Menthol Cigarettes Face FDA Scrutiny

Although a complete ban on <"">menthol cigarettes is not expected at this time, a U.S. Food and Drug Administration (FDA) panel is scheduled to look at the issue and the ways in which government in the United States should regulate the cigarettes, said The Associated Press (AP).

Late last year we wrote that the FDA announced a ban—authorized by the then-emerging Family Smoking Prevention and Tobacco Control Act—on cigarettes that contain fruit, candy, or clove flavoring. The Act is part of a national effort by the FDA to reduce smoking in America.

Smoking is the leading preventable cause of death in America, with cigarettes linked to some 443,000 deaths and $100 billion spent in healthcare costs annually. A prior AP report noted that over 126 million nonsmokers in this country are exposed to tobacco smoke on an ongoing basis and, in 2006, the Surgeon General announced that “overwhelming scientific evidence” was associated with tens of thousands of fatalities from cardiac disease, lung cancer, and other deadly diseases due to second- and third-hand smoke.

The 12-person FDA panel will meet today and tomorrow and will look at research conducted on the “public health effects” of mentholated cigarettes, specifically concerning children and some ethnic groups, said the AP; recommendations are expected by March 2011. The panel, which includes three nonvoting individuals who represent industry, will later look at some smokeless tobacco products and changes in product types as well as product standards, explained the AP. Dr. Jonathan Samet, director of the University of Southern California’s Institute for Global Health and former director of the Institute for Global Tobacco Control at Johns Hopkins University is the panel chair, the AP noted.

Matthew Myers, president of the Campaign for Tobacco-Free Kids, said, reported the AP, the focus is to limit deaths from tobacco use. “This is the first time that all of the science will be brought together looking at whether menthol increases the number of users, makes it hard to quit, has a disproportionate harmful effect on certain people, and, if the answer to any of those questions is yes, what is the best thing to do about menthol to reduce the number of people who are harmed?” Myers said, quoted the AP.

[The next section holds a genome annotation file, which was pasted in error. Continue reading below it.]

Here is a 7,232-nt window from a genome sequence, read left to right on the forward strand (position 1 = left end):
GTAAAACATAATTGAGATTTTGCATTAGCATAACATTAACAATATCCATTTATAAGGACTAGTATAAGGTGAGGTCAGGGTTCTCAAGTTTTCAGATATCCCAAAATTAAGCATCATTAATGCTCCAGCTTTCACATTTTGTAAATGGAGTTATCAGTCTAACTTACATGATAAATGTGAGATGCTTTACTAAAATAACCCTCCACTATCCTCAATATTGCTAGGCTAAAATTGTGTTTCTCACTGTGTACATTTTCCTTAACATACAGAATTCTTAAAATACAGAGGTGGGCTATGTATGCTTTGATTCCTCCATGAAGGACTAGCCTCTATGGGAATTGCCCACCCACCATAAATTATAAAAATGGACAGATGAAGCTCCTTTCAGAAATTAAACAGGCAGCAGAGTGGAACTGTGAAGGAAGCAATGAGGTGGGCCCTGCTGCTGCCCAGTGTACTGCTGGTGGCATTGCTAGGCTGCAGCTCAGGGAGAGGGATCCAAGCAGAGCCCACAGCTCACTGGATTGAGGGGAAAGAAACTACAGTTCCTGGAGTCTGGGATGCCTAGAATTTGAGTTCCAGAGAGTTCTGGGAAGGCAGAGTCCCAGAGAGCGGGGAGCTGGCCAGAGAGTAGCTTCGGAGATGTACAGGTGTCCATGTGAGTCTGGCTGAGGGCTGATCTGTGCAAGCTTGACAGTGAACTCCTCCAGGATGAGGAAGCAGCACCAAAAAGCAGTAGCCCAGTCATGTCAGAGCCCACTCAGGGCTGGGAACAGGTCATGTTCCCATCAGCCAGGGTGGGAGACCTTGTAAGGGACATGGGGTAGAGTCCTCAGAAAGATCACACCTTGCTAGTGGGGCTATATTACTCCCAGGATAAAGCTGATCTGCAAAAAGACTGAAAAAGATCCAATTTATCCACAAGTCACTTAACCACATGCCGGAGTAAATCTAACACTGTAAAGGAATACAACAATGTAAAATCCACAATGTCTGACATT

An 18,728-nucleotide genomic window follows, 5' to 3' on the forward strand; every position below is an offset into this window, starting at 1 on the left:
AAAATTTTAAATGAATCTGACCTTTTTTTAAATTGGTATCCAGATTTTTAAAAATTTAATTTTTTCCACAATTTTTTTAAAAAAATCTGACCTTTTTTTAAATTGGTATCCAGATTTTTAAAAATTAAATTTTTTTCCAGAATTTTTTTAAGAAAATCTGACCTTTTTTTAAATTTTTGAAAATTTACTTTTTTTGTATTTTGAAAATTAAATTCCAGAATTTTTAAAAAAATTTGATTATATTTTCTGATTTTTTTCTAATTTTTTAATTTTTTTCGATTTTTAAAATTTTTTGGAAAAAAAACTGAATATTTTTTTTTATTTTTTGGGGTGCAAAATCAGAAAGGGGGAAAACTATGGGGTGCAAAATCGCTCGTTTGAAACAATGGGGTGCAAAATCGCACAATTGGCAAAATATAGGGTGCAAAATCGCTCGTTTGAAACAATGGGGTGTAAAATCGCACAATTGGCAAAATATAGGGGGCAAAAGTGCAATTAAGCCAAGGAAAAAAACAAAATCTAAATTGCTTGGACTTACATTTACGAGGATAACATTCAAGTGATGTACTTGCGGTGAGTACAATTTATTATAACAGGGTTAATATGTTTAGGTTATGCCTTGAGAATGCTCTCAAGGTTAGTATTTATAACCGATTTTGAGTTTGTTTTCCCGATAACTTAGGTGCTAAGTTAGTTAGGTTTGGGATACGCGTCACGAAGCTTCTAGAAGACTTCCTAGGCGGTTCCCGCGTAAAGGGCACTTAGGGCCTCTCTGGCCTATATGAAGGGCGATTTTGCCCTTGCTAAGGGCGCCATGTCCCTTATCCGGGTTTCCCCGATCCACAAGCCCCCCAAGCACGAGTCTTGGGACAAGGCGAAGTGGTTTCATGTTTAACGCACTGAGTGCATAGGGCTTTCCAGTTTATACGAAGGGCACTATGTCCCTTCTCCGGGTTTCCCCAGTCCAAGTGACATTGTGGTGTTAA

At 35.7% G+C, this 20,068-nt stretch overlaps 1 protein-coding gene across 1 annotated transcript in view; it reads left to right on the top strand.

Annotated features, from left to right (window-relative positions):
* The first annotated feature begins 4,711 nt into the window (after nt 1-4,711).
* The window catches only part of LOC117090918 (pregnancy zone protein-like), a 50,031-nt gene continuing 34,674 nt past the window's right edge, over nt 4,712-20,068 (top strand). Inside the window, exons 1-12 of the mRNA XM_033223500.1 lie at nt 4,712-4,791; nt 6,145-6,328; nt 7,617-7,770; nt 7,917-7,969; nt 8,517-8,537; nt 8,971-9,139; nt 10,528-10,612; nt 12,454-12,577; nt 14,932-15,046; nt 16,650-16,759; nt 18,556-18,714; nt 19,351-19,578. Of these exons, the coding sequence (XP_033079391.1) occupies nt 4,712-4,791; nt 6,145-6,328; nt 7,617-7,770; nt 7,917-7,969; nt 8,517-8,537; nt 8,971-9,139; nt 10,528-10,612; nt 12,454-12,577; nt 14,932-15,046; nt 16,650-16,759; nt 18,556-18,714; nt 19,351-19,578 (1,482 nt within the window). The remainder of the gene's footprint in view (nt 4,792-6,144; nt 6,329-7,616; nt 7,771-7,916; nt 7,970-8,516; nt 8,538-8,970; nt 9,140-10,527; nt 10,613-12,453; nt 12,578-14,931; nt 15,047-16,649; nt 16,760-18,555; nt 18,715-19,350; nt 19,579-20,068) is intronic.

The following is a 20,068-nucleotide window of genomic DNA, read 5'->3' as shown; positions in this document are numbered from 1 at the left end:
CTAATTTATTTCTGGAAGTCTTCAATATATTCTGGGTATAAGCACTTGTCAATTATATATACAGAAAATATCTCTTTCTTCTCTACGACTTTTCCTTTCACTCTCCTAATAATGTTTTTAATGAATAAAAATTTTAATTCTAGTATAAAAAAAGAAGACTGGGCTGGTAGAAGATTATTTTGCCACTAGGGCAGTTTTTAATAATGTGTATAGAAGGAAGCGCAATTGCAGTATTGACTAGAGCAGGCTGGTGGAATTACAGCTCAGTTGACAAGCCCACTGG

Most recently, the FDA—in its ongoing fight against cigarette smoking and tobacco products—ordered cigarette makers to reveal what they put in their products, the AP previously reported. Effective in June, and for the first time, cigarette companies must advise the agency of cigarette formulas, said the AP, noting that this is similar to what drug makers have been doing for years. Cigarette makers must also provide the FDA with any studies the firms have conducted on the ingredients used in the manufacture of cigarettes, said the AP.

Manufacturers have admitted to using ingredients such as cocoa, coffee, and menthol, to name a few, said the AP, to improve the taste of cigarettes; however, other ingredients, which have not been disclosed, could make cigarettes more dangerous, even more addictive, said the AP.

The agency feels the new disclosures will better enable it to create standards for such products and also ensure the banning of some ingredients or ingredient combinations, explained the AP. “Tobacco products today are really the only human-consumed product that we don’t know what’s in them,” Lawrence R. Deyton, a physician and the director of the FDA’s new Center for Tobacco Products told the AP. Of note, cigarettes and cigarette smoke contain over 4,000 chemicals with over 60 of those chemicals known to cause cancer, according to the American Cancer Society.

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